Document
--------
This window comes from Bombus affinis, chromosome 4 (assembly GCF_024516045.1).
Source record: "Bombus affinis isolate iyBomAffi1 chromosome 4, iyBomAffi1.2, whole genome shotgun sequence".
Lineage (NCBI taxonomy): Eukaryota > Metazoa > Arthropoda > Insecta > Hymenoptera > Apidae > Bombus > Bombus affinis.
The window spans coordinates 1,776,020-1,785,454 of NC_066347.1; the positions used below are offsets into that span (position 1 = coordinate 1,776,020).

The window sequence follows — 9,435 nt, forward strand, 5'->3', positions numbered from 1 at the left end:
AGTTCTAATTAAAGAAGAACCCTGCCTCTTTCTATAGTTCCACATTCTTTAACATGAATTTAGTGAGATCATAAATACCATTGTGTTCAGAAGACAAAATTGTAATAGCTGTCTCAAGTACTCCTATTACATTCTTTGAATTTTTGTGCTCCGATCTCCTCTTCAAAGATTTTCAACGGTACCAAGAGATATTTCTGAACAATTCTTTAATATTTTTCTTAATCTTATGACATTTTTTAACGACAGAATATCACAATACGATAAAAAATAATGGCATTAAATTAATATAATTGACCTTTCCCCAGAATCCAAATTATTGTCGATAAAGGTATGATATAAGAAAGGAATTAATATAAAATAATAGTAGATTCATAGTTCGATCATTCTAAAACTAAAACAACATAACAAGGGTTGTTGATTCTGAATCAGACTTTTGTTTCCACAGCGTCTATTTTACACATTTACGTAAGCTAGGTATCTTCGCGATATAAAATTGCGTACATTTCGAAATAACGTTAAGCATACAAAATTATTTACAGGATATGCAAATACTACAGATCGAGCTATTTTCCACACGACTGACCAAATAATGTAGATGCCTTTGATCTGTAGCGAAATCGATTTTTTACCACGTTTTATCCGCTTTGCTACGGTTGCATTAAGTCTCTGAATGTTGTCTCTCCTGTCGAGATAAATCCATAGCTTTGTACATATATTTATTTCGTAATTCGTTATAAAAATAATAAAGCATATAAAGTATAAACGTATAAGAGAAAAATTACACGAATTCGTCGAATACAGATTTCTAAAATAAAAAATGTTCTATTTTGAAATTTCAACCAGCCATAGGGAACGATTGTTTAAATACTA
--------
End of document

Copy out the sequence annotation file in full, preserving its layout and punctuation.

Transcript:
This window comes from Bombus affinis, chromosome 4 (assembly GCF_024516045.1).
Source record: "Bombus affinis isolate iyBomAffi1 chromosome 4, iyBomAffi1.2, whole genome shotgun sequence".
Lineage (NCBI taxonomy): Eukaryota > Metazoa > Arthropoda > Insecta > Hymenoptera > Apidae > Bombus > Bombus affinis.
The window spans coordinates 1,776,020-1,785,454 of NC_066347.1; the positions used below are offsets into that span (position 1 = coordinate 1,776,020).

The window sequence follows — 9,435 nt, forward strand, 5'->3', positions numbered from 1 at the left end:
AGTTCTAATTAAAGAAGAACCCTGCCTCTTTCTATAGTTCCACATTCTTTAACATGAATTTAGTGAGATCATAAATACCATTGTGTTCAGAAGACAAAATTGTAATAGCTGTCTCAAGTACTCCTATTACATTCTTTGAATTTTTGTGCTCCGATCTCCTCTTCAAAGATTTTCAACGGTACCAAGAGATATTTCTGAACAATTCTTTAATATTTTTCTTAATCTTATGACATTTTTTAACGACAGAATATCACAATACGATAAAAAATAATGGCATTAAATTAATATAATTGACCTTTCCCCAGAATCCAAATTATTGTCGATAAAGGTATGATATAAGAAAGGAATTAATATAAAATAATAGTAGATTCATAGTTCGATCATTCTAAAACTAAAACAACATAACAAGGGTTGTTGATTCTGAATCAGACTTTTGTTTCCACAGCGTCTATTTTACACATTTACGTAAGCTAGGTATCTTCGCGATATAAAATTGCGTACATTTCGAAATAACGTTAAGCATACAAAATTATTTACAGGATATGCAAATACTACAGATCGAGCTATTTTCCACACGACTGACCAAATAATGTAGATGCCTTTGATCTGTAGCGAAATCGATTTTTTACCACGTTTTATCCGCTTTGCTACGGTTGCATTAAGTCTCTGAATGTTGTCTCTCCTGTCGAGATAAATCCATAGCTTTGTACATATATTTATTTCGTAATTCGTTATAAAAATAATAAAGCATATAAAGTATAAACGTATAAGAGAAAAATTACACGAATTCGTCGAATACAGATTTCTAAAATAAAAAATGTTCTATTTTGAAATTTCAACCAGCCATAGGGAACGATTGTTTAAATACTA